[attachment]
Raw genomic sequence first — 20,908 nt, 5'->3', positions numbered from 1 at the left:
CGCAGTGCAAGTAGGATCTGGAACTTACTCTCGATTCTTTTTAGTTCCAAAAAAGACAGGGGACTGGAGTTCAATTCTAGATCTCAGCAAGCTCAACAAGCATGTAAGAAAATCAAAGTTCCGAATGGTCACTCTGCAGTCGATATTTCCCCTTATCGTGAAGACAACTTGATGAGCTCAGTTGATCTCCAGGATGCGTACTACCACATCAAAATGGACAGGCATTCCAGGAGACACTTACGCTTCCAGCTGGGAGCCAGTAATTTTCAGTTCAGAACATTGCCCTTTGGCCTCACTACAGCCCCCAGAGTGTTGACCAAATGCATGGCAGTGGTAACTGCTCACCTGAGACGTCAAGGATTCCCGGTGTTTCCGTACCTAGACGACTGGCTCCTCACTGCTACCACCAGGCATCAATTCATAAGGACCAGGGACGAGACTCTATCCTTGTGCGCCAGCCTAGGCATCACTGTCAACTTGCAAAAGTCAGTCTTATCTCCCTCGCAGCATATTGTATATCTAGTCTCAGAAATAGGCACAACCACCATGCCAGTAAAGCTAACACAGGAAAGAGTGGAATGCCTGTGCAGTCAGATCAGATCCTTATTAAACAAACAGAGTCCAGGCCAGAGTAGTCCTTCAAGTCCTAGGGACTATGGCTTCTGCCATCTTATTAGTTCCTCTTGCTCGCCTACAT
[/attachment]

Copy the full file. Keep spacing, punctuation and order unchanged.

Raw genomic sequence first — 20,908 nt, 5'->3', positions numbered from 1 at the left:
CGCAGTGCAAGTAGGATCTGGAACTTACTCTCGATTCTTTTTAGTTCCAAAAAAGACAGGGGACTGGAGTTCAATTCTAGATCTCAGCAAGCTCAACAAGCATGTAAGAAAATCAAAGTTCCGAATGGTCACTCTGCAGTCGATATTTCCCCTTATCGTGAAGACAACTTGATGAGCTCAGTTGATCTCCAGGATGCGTACTACCACATCAAAATGGACAGGCATTCCAGGAGACACTTACGCTTCCAGCTGGGAGCCAGTAATTTTCAGTTCAGAACATTGCCCTTTGGCCTCACTACAGCCCCCAGAGTGTTGACCAAATGCATGGCAGTGGTAACTGCTCACCTGAGACGTCAAGGATTCCCGGTGTTTCCGTACCTAGACGACTGGCTCCTCACTGCTACCACCAGGCATCAATTCATAAGGACCAGGGACGAGACTCTATCCTTGTGCGCCAGCCTAGGCATCACTGTCAACTTGCAAAAGTCAGTCTTATCTCCCTCGCAGCATATTGTATATCTAGTCTCAGAAATAGGCACAACCACCATGCCAGTAAAGCTAACACAGGAAAGAGTGGAATGCCTGTGCAGTCAGATCAGATCCTTATTAAACAAACAGAGTCCAGGCCAGAGTAGTCCTTCAAGTCCTAGGGACTATGGCTTCTGCCATCTTATTAGTTCCTCTTGCTCGCCTACAT